While Olympic champion Canada celebrates captain Christine Sinclair’s international swansong with a Summer Games berth already secured, Australia is still focused on getting to Paris.
The 11th-ranked Matildas, who face No. 10 Canada in friendlies Friday in Langford, and Tuesday in Vancouver, have one more obstacle in their way having dispatched No. 63 Iran 2-0, the 44th-ranked Philippines 8-0 and No. 38 Chinese Taipei 3-0 in Olympic qualifying play in October and November.
Australia next plays No. 50 Uzbekistan in the final round of Asian qualifying, a two-legged series with the winner joining the 12-team field in Paris. Unranked North Korea plays No. 8 Japan in the other third-round matchup.
The Canada outings are the last for the Matildas before that final Olympic qualifying step.
“We want to finish on a high. It’s really important we do so,” said Australian veteran midfielder Emily van Egmond.
“So for us, it’s getting as much as we can out of this (international) window and these two games,” she added. “And obviously Canada, being the quality opposition that they are, are going to be extremely good for us.”
The two teams authored different stories at this summer’s World Cup, which ended prematurely for Canada in a humbling 4-0 loss to the Matildas on July 31 in Melbourne. Co-host Australia went on to finish fourth, with an enthusiastic nation cheering it on.
Van Egmond says the Canada tour is a chance for the Australian women to hone their game, adding she doesn’t believe the Canadians will be distracted by Sinclair’s farewell tour with fellow veterans Erin McLeod and Sophie Schmidt also being honoured at the Vancouver match.
“Any international friendly is a an opportunity for the team to get together and to build some sort of momentum towards these major tournaments that we have coming up. I mean the Olympics are just right around the corner,” she said. “So I have no doubt in my mind that it’s going to be a competitive game.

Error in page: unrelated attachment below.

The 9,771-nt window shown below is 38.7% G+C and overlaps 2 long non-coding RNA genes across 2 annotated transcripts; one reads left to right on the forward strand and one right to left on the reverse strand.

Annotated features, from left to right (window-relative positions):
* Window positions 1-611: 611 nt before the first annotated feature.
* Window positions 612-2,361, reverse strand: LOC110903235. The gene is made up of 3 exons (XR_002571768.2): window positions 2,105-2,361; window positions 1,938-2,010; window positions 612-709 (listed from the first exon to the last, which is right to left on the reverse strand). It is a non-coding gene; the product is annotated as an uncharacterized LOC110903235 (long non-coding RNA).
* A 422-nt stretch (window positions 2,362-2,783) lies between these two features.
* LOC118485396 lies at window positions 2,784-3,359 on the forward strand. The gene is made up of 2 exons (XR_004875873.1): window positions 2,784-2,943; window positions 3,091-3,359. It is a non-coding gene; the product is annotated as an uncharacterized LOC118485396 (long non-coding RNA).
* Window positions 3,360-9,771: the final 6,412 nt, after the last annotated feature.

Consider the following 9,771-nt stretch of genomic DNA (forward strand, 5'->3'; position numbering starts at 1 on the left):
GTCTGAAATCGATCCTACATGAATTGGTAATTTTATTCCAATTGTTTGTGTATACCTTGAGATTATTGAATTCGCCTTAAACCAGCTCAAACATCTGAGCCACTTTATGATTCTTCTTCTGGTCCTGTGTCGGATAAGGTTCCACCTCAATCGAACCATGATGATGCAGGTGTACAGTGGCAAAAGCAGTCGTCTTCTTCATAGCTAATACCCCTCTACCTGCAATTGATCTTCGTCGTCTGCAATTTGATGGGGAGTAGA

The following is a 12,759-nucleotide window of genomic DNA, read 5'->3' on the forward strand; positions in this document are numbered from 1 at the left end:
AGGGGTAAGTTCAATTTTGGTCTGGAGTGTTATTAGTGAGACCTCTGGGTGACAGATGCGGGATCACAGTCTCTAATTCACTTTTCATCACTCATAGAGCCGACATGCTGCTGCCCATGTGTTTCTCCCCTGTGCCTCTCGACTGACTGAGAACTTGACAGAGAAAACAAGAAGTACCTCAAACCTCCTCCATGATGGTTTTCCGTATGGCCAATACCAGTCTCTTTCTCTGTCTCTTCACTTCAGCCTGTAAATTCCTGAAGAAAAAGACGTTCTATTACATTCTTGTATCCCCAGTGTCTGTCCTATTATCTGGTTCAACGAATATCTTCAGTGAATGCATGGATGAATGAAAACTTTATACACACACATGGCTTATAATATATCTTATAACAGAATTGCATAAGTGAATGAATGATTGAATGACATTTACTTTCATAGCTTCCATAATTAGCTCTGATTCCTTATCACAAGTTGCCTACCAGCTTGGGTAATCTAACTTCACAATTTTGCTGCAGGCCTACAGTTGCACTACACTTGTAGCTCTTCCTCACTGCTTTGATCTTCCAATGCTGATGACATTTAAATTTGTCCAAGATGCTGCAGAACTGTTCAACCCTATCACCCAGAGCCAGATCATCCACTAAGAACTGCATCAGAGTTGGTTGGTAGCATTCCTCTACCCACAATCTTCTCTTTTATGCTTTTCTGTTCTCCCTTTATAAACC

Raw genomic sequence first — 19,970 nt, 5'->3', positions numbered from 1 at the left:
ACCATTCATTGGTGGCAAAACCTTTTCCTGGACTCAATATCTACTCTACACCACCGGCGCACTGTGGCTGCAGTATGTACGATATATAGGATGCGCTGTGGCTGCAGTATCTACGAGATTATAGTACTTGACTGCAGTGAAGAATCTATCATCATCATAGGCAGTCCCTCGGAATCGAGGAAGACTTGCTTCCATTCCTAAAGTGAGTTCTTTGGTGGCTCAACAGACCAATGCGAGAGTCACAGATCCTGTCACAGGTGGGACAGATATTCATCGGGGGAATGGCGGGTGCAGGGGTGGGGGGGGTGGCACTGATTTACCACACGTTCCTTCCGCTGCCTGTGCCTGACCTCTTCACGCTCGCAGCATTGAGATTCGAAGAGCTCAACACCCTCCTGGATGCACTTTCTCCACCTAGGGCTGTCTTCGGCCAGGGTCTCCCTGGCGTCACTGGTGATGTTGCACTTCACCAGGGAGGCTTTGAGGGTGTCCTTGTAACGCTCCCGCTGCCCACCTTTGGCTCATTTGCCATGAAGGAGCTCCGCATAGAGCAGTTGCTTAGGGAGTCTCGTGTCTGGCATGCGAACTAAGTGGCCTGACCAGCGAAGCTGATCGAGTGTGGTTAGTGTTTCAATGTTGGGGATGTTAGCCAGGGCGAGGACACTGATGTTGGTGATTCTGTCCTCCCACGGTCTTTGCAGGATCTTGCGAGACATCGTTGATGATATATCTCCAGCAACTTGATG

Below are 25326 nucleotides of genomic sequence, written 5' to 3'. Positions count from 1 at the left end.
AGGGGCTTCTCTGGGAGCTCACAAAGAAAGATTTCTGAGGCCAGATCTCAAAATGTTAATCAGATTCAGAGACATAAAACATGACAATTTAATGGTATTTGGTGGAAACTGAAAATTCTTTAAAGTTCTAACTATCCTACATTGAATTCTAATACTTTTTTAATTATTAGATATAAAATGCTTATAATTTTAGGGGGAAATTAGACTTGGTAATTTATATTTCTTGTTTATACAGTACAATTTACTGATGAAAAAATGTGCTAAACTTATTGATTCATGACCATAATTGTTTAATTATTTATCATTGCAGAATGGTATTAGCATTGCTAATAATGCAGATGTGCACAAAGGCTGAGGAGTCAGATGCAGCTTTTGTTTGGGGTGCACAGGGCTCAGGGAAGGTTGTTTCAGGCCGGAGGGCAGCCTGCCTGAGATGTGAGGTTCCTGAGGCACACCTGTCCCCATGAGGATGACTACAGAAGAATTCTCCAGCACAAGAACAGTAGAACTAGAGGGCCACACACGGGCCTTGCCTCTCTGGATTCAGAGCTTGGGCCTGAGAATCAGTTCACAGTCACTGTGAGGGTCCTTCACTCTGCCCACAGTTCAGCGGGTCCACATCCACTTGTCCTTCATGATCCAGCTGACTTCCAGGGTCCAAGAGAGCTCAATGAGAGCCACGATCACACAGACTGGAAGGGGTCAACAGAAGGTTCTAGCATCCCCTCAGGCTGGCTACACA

“Of course, obviously the retirement of the three players will play a special part and I’m sure Canada is going to want to go out on top for those girls. But ultimately we’re here as well and we have a job to do. For us, it’s all about that prep now for the Olympics.”
But van Egmond, who plays in front of Canadian goalkeeper Kailen Sheridan at the San Diego Wave, was generous in her praise of Sinclair.
“I’ve had the privilege of playing against her quite a bit in the NWSL. Her career speaks for itself,” said van Egmond. “She’s been an unbelievable player.
“I don’t know her personally but from what I’ve heard she’s an even more unbelievable person. So someone like this, who’s had longevity in the game and the respect that she has, I’m happy that she gets to go out the way that she wants to and no better way for her obviously (than) on her home soil.”
Sinclair, 40, is the world’s all-time leading goal-scorer with 190 goals to her credit
The Matildas, who have been training in Vancouver this week, are without injured captain and star forward Sam Kerr, goalkeeper Mackenzie Arnold, defender Charlotte Grant and forward Holly McNamara.
The Canadians have an 8-8-3 career record against Australia, winning in Brisbane and Sydney in September 2022 before the World Cup. Five of the Canadian losses to Australia came before 2000.
The World Cup defeat to Australia consigned Canada (1-1-1 at the tournament) to third place in Group B and a trip home. Australia won the group and went on to defeat No. 12 Denmark and No. 5 France before falling 3-1 to No. 4 England in the semifinal and 2-0 to No. 1 Sweden in the third-place game.
Australia has won three straight since.
The Canadian women are 3-1-0 since the World Cup. Canada dispatched No. 37 Jamaica 4-1 on aggregate in a two-game Olympic qualifying playoff in September, then split a friendly series in October with No. 9 Brazil, losing 1-0 in Montreal and winning 2-0 in Halifax.